What’s the Best Piping Material for Compressed Air?

What’s the Best Piping Material for Compressed Air?

What’s the best compressed air piping material? Compressed air pipe must be strong enough to withstand high pressures and corrosion resistant for a longer service life. It also should be easy to install and affordable. Which piping material fits the bill? There is a clear winner!

Compressed Air Piping Options

There are many options when it comes to compressed air piping, including iron, copper, stainless steel, aluminum and plastic. Deciding what pipe to use for compressed air or gas distribution is an important part of compressed air system design. The selection of compressed air piping material in industrial settings requires careful consideration of various factors, including cost, durability, installation requirements and environmental suitability. Let’s explore some of the options for compressed air systems.

Aluminum Piping

Aluminum piping (like the blue pipe systems offered by Unipipe) is rapidly becoming one of the most popular options for compressed air systems. Aluminum piping offers an outstanding balance of light weight, corrosion resistance and ease of installation, making it an excellent choice for a compressed air piping system.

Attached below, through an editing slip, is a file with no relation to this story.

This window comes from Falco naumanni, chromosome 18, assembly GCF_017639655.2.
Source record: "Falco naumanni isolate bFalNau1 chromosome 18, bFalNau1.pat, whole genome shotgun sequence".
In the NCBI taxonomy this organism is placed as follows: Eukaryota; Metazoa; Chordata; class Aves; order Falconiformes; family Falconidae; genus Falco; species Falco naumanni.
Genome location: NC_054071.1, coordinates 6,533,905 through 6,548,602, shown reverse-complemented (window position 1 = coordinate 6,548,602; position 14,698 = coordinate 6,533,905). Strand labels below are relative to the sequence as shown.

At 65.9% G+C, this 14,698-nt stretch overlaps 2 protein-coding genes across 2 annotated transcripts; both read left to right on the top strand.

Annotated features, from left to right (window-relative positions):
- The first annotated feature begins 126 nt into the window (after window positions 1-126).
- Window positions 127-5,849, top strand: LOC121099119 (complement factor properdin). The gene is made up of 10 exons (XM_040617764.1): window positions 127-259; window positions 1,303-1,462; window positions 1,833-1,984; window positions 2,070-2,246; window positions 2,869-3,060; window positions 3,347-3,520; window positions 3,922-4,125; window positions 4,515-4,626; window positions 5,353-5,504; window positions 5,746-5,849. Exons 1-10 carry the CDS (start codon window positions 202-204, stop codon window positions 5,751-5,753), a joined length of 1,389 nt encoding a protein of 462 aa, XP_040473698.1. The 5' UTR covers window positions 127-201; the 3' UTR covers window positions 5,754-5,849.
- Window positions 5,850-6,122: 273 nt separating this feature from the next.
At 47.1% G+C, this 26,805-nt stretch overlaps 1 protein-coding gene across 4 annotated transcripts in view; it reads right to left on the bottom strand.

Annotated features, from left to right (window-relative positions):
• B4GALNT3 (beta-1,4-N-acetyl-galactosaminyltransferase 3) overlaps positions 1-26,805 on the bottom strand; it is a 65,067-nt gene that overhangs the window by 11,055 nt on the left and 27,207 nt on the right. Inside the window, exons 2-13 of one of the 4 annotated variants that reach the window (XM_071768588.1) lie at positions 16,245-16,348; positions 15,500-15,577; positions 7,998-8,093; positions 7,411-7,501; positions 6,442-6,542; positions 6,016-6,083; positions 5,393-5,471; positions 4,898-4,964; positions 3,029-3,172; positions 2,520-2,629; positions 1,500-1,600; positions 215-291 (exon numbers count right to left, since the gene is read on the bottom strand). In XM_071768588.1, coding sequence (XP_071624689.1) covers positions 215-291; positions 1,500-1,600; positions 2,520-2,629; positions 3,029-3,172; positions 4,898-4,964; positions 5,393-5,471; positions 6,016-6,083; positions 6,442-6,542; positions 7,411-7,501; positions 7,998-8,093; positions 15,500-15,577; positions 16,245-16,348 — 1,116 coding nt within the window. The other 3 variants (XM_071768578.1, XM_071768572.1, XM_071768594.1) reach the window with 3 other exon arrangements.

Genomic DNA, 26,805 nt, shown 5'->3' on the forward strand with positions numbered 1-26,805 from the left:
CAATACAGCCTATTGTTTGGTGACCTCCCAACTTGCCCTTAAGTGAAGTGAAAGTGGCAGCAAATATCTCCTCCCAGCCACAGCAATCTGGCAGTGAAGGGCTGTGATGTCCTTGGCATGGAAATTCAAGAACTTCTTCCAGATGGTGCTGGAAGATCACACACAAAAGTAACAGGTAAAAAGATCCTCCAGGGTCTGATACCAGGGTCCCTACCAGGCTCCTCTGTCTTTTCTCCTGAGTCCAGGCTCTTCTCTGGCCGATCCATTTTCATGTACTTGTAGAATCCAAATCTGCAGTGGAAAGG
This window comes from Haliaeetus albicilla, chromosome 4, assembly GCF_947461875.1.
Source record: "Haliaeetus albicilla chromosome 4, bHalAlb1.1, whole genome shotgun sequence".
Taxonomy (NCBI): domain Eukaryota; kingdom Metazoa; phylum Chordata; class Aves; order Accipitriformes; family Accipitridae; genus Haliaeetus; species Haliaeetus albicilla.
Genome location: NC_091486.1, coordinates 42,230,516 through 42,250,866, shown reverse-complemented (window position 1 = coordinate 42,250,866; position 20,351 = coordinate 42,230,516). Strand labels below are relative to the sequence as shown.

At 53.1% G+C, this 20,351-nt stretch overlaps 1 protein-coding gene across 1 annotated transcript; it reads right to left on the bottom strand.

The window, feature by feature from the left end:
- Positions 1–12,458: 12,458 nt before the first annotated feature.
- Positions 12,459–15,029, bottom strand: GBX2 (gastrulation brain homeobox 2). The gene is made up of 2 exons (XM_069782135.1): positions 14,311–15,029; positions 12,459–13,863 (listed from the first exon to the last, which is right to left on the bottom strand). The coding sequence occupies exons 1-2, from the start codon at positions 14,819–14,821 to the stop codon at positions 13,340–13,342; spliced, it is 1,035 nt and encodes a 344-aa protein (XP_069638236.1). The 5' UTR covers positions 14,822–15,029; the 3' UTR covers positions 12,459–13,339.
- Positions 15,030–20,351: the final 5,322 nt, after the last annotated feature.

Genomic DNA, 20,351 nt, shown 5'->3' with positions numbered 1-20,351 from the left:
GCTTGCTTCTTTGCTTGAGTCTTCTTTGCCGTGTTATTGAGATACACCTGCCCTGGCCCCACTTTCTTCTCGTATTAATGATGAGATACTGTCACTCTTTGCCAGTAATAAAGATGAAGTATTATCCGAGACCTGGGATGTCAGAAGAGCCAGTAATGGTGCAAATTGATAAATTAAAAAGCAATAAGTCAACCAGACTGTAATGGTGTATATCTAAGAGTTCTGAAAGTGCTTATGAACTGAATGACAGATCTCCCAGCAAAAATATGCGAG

• Pros: Aluminum is lightweight and flexible, facilitating easy installation and modification. It is also highly corrosion-resistant, ensuring clean air delivery and system longevity. Unipipe aluminum compressed air piping systems are designed with specialized quick-clamp fittings, so they do not require skilled labor or welding to install.
  • Cons: While aluminum has higher initial costs than black iron, galvanized steel or plastic, savings on installation, maintenance and energy efficiency can offset this. It is important to use the correct fittings for the piping system.

Plastic Piping

Plastic pipes are lightweight, corrosion-resistant, and relatively inexpensive compared to metal pipes, making them suitable for certain compressed air systems. However, they do not offer the safety or longevity of metal piping.

IMPORTANT SAFETY NOTE: PVC piping is NOT rated for use with compressed air and will shatter at high pressures, creating a risk of property damage, serious injury or death.